Leading Article: The lessons of St Paul's

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The Independent Online
HELEN WILLIAMS, the High Mistress of St Paul's Girls' School, no doubt feels as if she has been flattened by the proverbial steamroller. Only three years ago she was appointed to head one of the most academically successful private day schools in Britain. After a review of the curriculum, Mrs Williams concluded that the outstandingly bright and well-motivated pupils - known rather endearingly as 'Paulinas' - did not need to be driven remorselessly through a large number of GCSE examinations. Since all the girls at St Paul's normally go on to take A-levels, there seemed little point in accumulating GCSEs which teachers thought were too limiting for high-flying girls. Mrs Williams suggested reducing the number of GCSEs taken by each girl, and giving them a wider range of non-exam courses designed to broaden and deepen their learning.

Of course, Mrs Williams knew that her proposal was acutely sensitive. Parents pay pounds 5,000 a year for the privilege of a St Paul's education. A sizeable minority were alarmed that their daughters' seven GCSEs might look pale against comparable boys' schools which stack up a dozen per pupil. Those parents had no real cause to fear: university admissions staff are unconcerned about large numbers of GCSEs, particularly from schools such as St Paul's. Mrs Williams was right to question assumptions at a school that had a reputation for hot-housing its girls; she wondered if they were losing out on exploratory learning.

During her Governors' Day speech in July Mrs Williams put the point quite simply: 'Are we, in our ever-increasing programme, allowing enough time to curl up and become truly absorbed in a book? . . . I sometimes worry that we are too often reading 'for something else', rather than as an end in itself.' She added: 'Nothing will change my commitment to the idea that a truly liberal education is much more than the sum of external examination syllabuses.' In the abstract, it is impossible to disagree. But many St Paul's parents did not have the time or inclination to debate educational principles: they were anxious about pieces of paper in two years' time. And Mrs Williams's style - quiet, reserved, donnish - contrasted sharply with that of her predecessor, Heather Brigstocke (now Baroness), whose no-nonsense approach was much admired by the school's governors. Parental suspicion was evidently fuelled by Mrs Williams's presentational shortcomings. She had to go.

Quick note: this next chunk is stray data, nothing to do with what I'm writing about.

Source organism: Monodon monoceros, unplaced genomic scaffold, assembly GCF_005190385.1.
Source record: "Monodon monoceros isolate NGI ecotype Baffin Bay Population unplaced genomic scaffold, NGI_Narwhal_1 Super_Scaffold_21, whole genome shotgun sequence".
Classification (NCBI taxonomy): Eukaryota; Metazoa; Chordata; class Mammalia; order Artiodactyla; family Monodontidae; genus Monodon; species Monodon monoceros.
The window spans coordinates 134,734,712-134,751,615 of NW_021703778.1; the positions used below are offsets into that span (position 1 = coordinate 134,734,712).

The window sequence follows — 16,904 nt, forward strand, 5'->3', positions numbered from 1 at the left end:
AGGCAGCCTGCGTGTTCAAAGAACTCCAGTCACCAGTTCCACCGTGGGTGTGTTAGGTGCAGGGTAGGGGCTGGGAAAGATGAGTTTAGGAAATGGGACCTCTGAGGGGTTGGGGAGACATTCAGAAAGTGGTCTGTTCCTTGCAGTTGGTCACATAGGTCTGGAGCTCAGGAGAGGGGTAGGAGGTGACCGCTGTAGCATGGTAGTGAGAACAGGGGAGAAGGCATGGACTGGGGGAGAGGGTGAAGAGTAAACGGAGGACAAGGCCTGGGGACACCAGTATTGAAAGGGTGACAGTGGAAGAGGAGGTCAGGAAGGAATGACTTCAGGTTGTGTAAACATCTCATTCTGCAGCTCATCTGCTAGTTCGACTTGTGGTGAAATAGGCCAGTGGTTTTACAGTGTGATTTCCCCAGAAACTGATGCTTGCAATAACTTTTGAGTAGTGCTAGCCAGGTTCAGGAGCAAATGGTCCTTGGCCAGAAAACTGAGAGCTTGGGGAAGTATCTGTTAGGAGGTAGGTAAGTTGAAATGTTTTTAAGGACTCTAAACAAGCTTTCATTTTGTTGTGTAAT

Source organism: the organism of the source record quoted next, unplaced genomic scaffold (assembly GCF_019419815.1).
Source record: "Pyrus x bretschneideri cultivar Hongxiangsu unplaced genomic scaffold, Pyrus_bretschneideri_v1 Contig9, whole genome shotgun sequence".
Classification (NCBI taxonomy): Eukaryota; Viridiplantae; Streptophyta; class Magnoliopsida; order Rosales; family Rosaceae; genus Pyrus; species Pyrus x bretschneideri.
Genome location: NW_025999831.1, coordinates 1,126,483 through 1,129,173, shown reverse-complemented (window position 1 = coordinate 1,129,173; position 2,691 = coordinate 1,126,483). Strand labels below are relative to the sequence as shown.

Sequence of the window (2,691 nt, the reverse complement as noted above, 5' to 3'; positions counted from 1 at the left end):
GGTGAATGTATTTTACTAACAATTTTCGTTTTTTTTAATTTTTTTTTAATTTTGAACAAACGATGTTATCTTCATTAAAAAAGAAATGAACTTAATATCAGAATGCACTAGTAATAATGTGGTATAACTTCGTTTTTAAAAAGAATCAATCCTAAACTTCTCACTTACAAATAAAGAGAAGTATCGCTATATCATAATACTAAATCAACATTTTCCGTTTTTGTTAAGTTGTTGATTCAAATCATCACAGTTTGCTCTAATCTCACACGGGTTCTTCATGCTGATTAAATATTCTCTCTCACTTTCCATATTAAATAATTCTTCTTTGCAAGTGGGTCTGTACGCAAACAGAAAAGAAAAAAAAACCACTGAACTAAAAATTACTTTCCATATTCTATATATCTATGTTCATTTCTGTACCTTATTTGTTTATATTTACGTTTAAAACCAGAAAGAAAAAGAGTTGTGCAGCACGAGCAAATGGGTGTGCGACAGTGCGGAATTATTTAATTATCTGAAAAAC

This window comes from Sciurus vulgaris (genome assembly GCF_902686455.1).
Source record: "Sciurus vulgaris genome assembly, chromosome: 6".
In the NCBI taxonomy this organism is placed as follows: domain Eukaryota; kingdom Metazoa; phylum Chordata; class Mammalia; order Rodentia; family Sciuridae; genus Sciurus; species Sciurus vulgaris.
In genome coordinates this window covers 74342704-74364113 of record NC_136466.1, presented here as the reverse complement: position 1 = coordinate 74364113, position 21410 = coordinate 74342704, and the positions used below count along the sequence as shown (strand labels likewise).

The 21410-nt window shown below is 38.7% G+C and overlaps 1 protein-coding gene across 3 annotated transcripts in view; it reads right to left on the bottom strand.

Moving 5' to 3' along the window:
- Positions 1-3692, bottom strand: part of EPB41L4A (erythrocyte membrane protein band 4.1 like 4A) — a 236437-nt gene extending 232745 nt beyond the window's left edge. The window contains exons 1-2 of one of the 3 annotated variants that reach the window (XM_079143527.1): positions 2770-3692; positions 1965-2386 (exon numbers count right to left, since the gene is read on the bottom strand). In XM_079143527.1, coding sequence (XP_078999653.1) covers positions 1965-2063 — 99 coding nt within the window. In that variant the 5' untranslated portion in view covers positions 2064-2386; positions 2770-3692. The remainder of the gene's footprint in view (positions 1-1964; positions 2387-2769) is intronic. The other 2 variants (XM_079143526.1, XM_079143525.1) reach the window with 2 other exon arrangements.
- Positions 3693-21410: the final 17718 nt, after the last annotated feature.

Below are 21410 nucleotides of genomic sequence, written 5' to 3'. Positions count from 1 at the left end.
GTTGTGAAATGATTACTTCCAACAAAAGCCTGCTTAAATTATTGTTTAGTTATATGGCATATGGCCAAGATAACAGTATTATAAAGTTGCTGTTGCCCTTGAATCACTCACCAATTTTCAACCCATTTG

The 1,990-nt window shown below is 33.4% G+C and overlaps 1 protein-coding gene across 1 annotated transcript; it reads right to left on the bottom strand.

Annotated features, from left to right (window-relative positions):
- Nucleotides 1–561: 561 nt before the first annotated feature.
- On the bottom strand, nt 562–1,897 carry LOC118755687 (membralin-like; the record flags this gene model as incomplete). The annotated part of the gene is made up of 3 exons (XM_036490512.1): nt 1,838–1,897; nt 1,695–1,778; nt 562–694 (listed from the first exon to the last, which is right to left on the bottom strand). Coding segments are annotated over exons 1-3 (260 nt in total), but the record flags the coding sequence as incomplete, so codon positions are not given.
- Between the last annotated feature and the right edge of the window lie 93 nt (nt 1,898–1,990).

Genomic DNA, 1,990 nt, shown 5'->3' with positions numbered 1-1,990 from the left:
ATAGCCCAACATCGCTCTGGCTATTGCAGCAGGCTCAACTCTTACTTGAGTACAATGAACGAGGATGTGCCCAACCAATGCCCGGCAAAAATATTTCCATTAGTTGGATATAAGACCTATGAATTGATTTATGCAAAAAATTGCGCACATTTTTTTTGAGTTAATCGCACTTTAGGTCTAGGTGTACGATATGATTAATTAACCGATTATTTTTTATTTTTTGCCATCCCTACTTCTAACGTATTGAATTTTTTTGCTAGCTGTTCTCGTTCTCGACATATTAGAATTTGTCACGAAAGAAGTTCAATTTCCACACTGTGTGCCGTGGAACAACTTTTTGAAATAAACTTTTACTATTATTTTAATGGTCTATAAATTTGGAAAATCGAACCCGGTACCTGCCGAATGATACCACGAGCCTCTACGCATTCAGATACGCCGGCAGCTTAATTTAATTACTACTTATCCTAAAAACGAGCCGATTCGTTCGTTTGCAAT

Variations on these events are tales for our schooling times. Parents and governors are exercising their right to challenge the head-

teacher's professional captaincy; the trend can only grow, as schools opt out of local authority control. Usually, the debate is productive. Occasional outbreaks of tension, however, are inevitable between professionals who have a long-term interest in a generation of children, and parents who are interested only in the immediate prospects for their own offspring. Schools are quite like families: in good times they are warm, supportive, intimate communities, but when they argue, they turn cruel, claustrophobic and often quite irrational. In the particular case of St Paul's, the kitchen became too hot for Mrs Williams to remain. But there is a broader lesson: in this new educational climate, governors have a great responsibility to stay cool.

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